Central to the BioBasque 2010 strategy was the foundation in 2004 of the Center for Cooperative Research in Biosciences-CIC bioGUNE (, located in the Science and Technology Park of Bizkaia (Derio) and, two years later, of the Center for Cooperative Research in Biomaterials-CIC biomaGUNE (, located in the Science and Technology Park of Gipuzkoa (Donostia-San Sebastián). Both Centers were created with the mission of promoting basic scientific research and technological innovation at the highest levels in the Basque Country.

CIC bioGUNE and CIC biomaGUNE are non-profit organizations under private law in the form of registered associations. Since 2019, both Research Centers have been members of the newly created Basque Research & Technology Alliance (BRTA). The BRTA, with its 4 CICs and 12 Technology Centers, is the international flagship for Basque science and technology.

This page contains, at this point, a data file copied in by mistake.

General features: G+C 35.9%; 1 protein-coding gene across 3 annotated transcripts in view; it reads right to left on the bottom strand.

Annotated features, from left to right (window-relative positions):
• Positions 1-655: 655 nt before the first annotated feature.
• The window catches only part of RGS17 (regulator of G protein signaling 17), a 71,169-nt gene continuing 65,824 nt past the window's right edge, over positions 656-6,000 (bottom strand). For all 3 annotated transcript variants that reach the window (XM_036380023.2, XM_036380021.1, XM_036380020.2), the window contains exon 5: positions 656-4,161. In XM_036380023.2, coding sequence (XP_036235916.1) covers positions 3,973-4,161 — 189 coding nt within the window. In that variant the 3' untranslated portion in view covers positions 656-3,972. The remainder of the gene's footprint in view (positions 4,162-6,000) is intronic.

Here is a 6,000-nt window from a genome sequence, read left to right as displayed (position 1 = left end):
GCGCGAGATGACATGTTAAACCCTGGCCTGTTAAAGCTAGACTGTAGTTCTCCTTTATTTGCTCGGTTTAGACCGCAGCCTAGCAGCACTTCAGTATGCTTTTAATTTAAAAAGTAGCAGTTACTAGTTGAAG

Optimising resources

CIC bioGUNE and CIC biomaGUNE reached a total annual budget of 31.4 million Euros in 2020. One-third of this budget came from the Basque Government, through the Department of Economic Development, Sustainability, and the Environment, while the remaining two-thirds came from the State Plan for Scientific and Technical Research and Innovation of the Spanish Government, and the EU Framework Program Horizon 2020, as well as from research foundations, research projects with companies, technology licences, and royalties.